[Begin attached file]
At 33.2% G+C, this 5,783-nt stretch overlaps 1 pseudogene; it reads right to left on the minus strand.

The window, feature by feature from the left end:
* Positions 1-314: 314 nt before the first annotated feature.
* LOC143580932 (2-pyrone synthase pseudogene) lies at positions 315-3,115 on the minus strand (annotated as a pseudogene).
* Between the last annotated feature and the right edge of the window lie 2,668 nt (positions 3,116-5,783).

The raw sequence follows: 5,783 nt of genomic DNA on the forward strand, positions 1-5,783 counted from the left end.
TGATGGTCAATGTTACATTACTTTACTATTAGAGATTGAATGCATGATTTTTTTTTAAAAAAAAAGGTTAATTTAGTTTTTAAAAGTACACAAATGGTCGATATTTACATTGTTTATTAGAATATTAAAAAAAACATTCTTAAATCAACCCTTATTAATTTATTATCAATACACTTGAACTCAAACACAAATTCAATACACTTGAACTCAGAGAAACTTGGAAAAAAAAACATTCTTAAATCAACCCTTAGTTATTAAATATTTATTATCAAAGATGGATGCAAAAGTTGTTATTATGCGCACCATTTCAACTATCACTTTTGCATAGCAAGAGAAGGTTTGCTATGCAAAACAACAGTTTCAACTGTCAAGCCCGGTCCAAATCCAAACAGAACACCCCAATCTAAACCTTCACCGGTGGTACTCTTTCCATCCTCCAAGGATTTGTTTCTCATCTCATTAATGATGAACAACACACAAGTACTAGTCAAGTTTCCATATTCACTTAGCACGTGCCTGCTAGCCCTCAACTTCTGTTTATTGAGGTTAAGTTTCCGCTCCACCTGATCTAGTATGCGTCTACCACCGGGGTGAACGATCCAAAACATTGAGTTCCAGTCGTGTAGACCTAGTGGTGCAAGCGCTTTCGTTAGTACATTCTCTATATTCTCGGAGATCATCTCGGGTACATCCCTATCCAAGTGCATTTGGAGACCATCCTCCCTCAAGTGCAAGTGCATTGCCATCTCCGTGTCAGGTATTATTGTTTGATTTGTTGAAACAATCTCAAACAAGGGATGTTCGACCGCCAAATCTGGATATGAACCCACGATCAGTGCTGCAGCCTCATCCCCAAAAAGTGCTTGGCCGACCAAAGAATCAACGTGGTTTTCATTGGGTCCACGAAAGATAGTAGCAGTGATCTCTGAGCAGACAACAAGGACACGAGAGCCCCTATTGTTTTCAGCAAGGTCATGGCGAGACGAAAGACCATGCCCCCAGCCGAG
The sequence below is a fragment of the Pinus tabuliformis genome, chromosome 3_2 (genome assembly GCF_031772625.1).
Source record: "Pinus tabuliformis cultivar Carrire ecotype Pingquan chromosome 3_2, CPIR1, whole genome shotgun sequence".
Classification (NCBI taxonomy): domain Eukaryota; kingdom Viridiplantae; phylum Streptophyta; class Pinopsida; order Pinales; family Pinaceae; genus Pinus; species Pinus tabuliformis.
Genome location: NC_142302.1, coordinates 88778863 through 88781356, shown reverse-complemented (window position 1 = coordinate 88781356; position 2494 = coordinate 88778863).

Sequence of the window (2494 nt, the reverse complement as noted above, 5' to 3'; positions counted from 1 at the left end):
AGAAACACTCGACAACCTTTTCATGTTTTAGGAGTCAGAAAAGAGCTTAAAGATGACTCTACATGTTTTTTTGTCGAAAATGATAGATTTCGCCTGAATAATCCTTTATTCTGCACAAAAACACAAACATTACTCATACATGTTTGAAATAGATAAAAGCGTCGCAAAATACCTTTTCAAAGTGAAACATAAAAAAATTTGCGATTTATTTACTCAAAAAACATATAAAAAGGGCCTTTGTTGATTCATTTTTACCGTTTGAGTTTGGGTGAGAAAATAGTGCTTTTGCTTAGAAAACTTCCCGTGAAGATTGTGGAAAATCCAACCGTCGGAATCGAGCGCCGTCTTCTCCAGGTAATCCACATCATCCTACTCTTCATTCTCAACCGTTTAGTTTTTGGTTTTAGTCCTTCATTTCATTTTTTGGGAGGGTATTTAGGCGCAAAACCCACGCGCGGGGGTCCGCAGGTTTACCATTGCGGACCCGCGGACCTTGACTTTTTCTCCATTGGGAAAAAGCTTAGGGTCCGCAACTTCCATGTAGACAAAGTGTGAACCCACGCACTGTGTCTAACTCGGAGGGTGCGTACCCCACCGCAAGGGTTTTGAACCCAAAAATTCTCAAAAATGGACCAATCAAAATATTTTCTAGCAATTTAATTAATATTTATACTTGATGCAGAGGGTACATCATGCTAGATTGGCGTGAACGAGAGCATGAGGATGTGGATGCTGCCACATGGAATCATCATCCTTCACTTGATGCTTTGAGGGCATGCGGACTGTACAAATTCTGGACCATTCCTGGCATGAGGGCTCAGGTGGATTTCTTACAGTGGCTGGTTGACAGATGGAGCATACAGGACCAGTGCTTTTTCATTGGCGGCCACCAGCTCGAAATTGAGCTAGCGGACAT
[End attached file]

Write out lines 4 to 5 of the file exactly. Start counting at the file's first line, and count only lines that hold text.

* LOC143580932 (2-pyrone synthase pseudogene) lies at positions 315-3,115 on the minus strand (annotated as a pseudogene).
* Between the last annotated feature and the right edge of the window lie 2,668 nt (positions 3,116-5,783).